by Susan Duclos, All News Pipeline:
There have been rumblings, online and off, throughout the world of finance that “something” is going on, but rumors being what they are, one must take that chatter with a grain of salt.
With that said, anything adding more weight to the camels back is going to contribute to the economic crisis we already face.
The Issues We Already Know Of:
Gas still above what it was before Joe Biden started occupying the White House (Expected to rise again after the November midterms). Food inflation causing more and more people to food banks, and others to change their eating habits because they get less food for more money at the grocery store. Overall inflation already costing American families more than 4K in annual income, according to the most recent reports.
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• “New economic numbers show that the average American has lost the equivalent of $4,200 in annual income under the Biden administration because of inflation and higher interest rates,” the Heritage Foundation said in a press release Thursday.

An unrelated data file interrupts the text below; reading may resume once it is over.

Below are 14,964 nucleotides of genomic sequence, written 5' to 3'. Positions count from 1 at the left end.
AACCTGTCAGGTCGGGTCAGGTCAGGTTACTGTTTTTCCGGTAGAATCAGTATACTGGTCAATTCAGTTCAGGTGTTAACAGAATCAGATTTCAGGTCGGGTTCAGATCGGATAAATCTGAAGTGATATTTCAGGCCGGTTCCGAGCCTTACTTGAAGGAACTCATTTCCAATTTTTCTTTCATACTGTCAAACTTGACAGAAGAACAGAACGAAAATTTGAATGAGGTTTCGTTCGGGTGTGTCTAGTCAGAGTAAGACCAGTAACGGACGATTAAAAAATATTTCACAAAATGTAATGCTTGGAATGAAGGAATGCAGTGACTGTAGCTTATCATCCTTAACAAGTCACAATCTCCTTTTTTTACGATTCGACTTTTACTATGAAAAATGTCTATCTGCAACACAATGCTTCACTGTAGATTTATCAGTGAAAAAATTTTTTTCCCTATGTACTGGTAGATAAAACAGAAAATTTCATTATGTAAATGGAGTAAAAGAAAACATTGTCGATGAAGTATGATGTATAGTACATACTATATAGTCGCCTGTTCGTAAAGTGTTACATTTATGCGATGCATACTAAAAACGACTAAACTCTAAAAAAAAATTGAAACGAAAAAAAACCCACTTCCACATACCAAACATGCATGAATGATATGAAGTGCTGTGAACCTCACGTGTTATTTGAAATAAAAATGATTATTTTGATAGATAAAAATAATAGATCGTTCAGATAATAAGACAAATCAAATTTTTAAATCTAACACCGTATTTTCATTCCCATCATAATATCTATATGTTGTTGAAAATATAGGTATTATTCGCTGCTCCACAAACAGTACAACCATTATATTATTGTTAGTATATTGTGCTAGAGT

• Heritage experts calculated this shocking number based on different sets of data. Consumer prices have risen 12.7% since January 2021, significantly faster than wages, so that the average American worker has lost $3,000 in annual purchasing power. Further, as the Federal Reserve implements tighter monetary policy to reduce inflation, interest rates are rising. Higher rates have in turn increased borrowing costs on mortgages, vehicle loans, credit cards, and more. The higher interest rates and borrowing costs have effectively reduced the average American’s purchasing power another $1,200 on an annualized basis.
Without the red flags of the most recent reports which we will discuss below, we also see that the economic crisis is already so bad for Americans that many are racking up credit card debt just to pay their bills and feed their families.
According a new report from CreditCards.com, 60% of credit card holders have been carrying balances on their cards for at least a year, up 10% from 2021.
“It’s even harder to get out of debt when it’s spending on necessities that got you into that position in the first place,” said Ted Rossman, senior analyst at Creditcards.com. “These expenses aren’t easily avoided.”
Add the following reports into the mix and we believe a little preemptive action may not be a bad idea. We’ll discuss suggestions after a recap of current reports and ask readers to add their recommendations in the comment section.